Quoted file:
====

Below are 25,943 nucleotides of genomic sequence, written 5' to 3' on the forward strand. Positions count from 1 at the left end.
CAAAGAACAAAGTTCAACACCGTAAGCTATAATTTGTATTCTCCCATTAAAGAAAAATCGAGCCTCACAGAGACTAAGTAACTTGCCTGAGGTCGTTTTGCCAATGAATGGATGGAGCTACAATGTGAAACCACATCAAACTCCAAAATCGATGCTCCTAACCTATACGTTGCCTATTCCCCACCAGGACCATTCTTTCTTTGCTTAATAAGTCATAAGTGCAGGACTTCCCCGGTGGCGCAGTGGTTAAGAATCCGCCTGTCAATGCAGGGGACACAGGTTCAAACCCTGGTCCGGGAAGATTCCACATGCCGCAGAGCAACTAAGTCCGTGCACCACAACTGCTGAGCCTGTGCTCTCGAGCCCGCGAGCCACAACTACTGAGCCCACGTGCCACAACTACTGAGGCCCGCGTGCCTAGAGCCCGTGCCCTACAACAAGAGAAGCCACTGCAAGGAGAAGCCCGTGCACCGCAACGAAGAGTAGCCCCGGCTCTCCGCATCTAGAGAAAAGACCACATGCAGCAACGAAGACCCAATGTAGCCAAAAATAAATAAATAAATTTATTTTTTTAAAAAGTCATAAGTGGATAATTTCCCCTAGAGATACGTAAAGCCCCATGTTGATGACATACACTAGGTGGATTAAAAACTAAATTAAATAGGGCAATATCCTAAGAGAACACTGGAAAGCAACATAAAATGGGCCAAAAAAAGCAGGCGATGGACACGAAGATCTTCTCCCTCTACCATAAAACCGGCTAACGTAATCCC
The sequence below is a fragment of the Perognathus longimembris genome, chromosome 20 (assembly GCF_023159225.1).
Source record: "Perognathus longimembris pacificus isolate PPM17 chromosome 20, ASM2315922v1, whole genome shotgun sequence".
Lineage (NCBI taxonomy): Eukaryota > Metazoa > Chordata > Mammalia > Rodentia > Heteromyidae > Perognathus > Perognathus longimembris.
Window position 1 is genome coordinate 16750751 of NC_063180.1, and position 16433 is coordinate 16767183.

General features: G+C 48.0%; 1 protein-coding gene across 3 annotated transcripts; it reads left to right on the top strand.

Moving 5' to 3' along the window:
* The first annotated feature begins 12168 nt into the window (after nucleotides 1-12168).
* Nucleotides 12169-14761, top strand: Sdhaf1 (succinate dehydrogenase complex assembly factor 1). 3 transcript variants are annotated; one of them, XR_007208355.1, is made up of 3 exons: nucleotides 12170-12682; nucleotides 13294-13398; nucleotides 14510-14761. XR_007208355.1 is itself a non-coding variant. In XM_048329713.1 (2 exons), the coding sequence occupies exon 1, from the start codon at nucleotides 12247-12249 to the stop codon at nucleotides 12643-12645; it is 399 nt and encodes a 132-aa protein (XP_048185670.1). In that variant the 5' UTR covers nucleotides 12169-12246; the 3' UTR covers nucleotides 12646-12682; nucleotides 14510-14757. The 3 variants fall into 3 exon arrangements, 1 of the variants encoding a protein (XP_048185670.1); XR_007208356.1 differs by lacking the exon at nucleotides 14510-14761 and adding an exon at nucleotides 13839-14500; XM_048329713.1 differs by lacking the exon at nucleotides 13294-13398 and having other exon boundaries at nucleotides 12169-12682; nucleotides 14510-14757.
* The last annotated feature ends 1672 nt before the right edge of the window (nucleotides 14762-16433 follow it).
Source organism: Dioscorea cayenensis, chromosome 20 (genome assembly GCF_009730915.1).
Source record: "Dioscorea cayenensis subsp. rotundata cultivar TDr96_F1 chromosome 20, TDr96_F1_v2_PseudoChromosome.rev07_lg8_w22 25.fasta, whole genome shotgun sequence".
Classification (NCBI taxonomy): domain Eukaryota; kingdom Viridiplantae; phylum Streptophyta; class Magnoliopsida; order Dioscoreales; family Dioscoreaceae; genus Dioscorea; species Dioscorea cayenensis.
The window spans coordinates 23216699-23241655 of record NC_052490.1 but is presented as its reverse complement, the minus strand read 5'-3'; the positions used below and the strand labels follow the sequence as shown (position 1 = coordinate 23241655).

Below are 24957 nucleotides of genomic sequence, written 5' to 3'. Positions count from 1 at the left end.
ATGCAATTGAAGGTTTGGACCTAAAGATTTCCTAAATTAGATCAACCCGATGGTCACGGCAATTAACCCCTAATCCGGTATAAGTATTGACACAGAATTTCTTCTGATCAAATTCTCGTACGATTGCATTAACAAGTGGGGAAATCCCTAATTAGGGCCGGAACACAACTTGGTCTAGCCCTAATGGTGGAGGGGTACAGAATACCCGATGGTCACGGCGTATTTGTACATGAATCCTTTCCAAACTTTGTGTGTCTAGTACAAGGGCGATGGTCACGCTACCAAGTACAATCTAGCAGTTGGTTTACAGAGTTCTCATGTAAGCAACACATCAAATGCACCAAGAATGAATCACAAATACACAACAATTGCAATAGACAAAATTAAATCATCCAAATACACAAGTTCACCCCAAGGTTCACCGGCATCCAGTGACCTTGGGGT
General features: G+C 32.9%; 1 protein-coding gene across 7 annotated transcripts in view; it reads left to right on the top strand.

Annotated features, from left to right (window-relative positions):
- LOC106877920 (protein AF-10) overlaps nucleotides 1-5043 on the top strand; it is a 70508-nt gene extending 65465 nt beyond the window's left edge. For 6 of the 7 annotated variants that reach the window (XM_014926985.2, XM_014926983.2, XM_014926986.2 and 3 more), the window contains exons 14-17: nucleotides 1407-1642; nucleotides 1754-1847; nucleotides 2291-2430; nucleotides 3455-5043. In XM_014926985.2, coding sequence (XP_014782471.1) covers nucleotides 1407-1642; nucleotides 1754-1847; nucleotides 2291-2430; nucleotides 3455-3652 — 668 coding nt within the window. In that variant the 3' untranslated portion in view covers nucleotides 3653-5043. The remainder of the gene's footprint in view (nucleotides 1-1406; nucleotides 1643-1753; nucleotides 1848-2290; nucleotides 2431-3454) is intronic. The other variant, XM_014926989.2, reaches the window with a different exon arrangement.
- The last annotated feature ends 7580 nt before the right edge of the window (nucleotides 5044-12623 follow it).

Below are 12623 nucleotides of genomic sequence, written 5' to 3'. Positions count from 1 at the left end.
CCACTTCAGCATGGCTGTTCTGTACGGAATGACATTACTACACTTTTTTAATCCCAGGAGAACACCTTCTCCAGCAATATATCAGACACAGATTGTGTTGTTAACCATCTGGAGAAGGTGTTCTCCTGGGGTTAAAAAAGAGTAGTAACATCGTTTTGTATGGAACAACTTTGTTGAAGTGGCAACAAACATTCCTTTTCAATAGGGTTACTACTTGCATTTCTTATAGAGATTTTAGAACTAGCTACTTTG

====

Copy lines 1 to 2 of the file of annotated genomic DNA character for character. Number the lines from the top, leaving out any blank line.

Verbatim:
Below are 25,943 nucleotides of genomic sequence, written 5' to 3' on the forward strand. Positions count from 1 at the left end.
CAAAGAACAAAGTTCAACACCGTAAGCTATAATTTGTATTCTCCCATTAAAGAAAAATCGAGCCTCACAGAGACTAAGTAACTTGCCTGAGGTCGTTTTGCCAATGAATGGATGGAGCTACAATGTGAAACCACATCAAACTCCAAAATCGATGCTCCTAACCTATACGTTGCCTATTCCCCACCAGGACCATTCTTTCTTTGCTTAATAAGTCATAAGTGCAGGACTTCCCCGGTGGCGCAGTGGTTAAGAATCCGCCTGTCAATGCAGGGGACACAGGTTCAAACCCTGGTCCGGGAAGATTCCACATGCCGCAGAGCAACTAAGTCCGTGCACCACAACTGCTGAGCCTGTGCTCTCGAGCCCGCGAGCCACAACTACTGAGCCCACGTGCCACAACTACTGAGGCCCGCGTGCCTAGAGCCCGTGCCCTACAACAAGAGAAGCCACTGCAAGGAGAAGCCCGTGCACCGCAACGAAGAGTAGCCCCGGCTCTCCGCATCTAGAGAAAAGACCACATGCAGCAACGAAGACCCAATGTAGCCAAAAATAAATAAATAAATTTATTTTTTTAAAAAGTCATAAGTGGATAATTTCCCCTAGAGATACGTAAAGCCCCATGTTGATGACATACACTAGGTGGATTAAAAACTAAATTAAATAGGGCAATATCCTAAGAGAACACTGGAAAGCAACATAAAATGGGCCAAAAAAAGCAGGCGATGGACACGAAGATCTTCTCCCTCTACCATAAAACCGGCTAACGTAATCCC